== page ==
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Community & Peace-Building Projects: 2006–Present


Supported by WISCOMP, this project took place in Kashmir, in the village of Beejbehara, near Srinagar where 25 young women aged of 18-25 worked with team Katkatha using masks and puppets and writer B.Gauri for 7 months to explore personal stories of growing up and living in Kashmir through the conflict years and the poetry of sufi poetess Lal Ded (whose shrine lies in Beejbehara). The process culminated in a show by team Katkatha, scripted by B Gauri and titled Kashmir Project which premiered in 2007.



This roadshow with a difference included 20 young women from Jharkhand and UP who travelled with team Katkatha on the back of a truck to use giant puppet heads and puppets at public spaces, like market places and village sqares, to celebrate and tell the story of local women achievers and to enable their own communities to look at women with a different lenses.



A three-part performance called Gender Tamasha was  created with the support of Pravah. These performances and films explored the idea of safe spaces for women at work, on the streets and at home. Using giant puppet heads these non verbal pieces explored the everyday gender realities of India asking people to stop oppression based on gender by speaking up. The project is still running online as the MustBol campaign.


Community Health Project in collaboration with World Bank, CHEALSEA and Make Arts/Stop AIDS

An HIV/AIDS awareness program that ran for over 8 years and spanned 5 states of India included the play Virus ka tamasha  that performed over 150 shows, a project called Khel-Khel Mein with teenagers from 5 states of India, who had been infected or affected by HIV or AIDS. The group made a puppet performance for their peer group based on their own stories and ICTC material and these were replicated in 2000 Do-it-yourself puppet kits distributed by NACO across 5 states of India. 



With the National School of Drama Theatre-In-Education Repertoire. This was an eight-week process of exploring arts and education with the repertoire actors. This included the training of actors to play puppets and improvising with material and puppets. The process culminated in a non-verbal show with giant puppets. This show for children has been performed two hundred times across India, in schools and children’s festivals.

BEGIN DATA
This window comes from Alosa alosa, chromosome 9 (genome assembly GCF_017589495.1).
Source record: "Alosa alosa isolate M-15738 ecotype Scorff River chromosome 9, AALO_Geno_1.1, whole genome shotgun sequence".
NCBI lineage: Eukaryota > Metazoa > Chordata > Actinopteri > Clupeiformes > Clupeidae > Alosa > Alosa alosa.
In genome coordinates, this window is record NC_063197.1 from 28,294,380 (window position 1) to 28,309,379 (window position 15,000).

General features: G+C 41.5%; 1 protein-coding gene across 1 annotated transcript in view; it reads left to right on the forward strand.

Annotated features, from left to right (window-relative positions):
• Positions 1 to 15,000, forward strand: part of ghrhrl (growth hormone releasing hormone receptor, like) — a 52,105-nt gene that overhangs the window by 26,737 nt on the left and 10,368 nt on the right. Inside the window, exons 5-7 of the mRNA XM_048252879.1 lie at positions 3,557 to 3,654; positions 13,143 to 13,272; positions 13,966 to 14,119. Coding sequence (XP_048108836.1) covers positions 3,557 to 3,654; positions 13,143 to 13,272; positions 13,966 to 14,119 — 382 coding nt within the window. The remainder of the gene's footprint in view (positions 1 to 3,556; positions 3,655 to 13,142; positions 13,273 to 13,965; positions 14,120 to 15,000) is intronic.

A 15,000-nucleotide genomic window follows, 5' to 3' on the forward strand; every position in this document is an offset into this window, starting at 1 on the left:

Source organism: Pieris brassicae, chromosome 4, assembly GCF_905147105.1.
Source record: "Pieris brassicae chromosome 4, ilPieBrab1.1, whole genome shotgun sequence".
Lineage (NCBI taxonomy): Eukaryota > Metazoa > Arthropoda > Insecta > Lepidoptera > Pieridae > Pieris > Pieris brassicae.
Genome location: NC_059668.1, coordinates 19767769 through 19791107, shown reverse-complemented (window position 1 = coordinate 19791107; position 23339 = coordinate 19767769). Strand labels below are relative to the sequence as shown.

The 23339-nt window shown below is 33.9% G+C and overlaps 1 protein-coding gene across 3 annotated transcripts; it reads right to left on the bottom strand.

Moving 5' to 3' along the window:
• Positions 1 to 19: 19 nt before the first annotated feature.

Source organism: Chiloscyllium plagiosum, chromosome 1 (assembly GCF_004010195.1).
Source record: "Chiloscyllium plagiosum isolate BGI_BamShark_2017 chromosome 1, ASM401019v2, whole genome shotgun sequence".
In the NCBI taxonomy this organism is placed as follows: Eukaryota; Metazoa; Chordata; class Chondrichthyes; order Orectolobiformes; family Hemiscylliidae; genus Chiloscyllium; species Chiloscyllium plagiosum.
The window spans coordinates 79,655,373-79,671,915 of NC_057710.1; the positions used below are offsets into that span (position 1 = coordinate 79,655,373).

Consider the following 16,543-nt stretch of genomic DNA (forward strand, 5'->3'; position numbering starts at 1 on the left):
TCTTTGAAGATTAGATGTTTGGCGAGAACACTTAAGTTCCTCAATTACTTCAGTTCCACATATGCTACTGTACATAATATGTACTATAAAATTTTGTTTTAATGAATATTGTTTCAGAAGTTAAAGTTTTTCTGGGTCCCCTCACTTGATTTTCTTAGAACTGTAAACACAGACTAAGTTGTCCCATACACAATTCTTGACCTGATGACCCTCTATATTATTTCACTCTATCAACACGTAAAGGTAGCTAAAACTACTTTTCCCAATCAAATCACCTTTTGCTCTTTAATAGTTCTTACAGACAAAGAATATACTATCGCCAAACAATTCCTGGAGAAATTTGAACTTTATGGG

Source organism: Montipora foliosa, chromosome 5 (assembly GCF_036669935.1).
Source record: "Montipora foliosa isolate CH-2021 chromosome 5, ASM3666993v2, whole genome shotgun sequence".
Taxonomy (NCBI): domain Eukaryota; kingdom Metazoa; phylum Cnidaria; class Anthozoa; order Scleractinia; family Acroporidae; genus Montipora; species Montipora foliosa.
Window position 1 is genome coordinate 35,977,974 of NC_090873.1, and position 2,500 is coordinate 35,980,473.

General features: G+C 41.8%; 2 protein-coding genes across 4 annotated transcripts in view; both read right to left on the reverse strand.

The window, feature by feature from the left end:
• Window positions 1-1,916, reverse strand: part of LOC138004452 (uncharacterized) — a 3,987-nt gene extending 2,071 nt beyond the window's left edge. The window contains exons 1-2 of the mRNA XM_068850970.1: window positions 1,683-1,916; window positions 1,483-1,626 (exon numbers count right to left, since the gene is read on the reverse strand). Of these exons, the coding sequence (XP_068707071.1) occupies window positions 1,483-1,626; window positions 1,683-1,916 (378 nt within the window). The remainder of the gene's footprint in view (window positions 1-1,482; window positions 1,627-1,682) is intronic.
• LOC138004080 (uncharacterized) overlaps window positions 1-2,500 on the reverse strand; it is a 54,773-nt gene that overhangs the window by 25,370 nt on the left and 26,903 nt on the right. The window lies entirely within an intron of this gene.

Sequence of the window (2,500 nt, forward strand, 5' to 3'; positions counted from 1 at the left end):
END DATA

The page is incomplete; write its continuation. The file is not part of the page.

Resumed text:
With Sandbox Collective, this six-week workshop process yielded a performance based on Climate Change and the world that may be in 2050 if we don’t change our ways. The collaboration included training Bangalore based performers to play puppets, create puppets and create through improvisations a performance for children.


At the Serendipity Arts Festival. Team Katkatha put together an exhibition of shadow puppets curated by Anurupa Roy at the Serendipity Arts exhibition that brought to the general public narratives from the diverse Ramayanas that exist only in the oral narratives of the puppet forms of India. It also extended to an interactive part which enabled audiences to play with shadow for and technique and explore its scientific aspects.


Over the years Katkatha has put together an extensive research on traditional puppet forms. This includes interviews with master puppeteers, documentation of visits to the homes and villages of master puppeteers and documentation of excerpts of traditional puppet shows. This information has then been disseminated through lectures and talks over the years. The main idea is to educate the public at large about the nuances of puppetry and expand audiences and create an interest among younger people. Also to bring to focus the work of individual masters of the various traditional forms.

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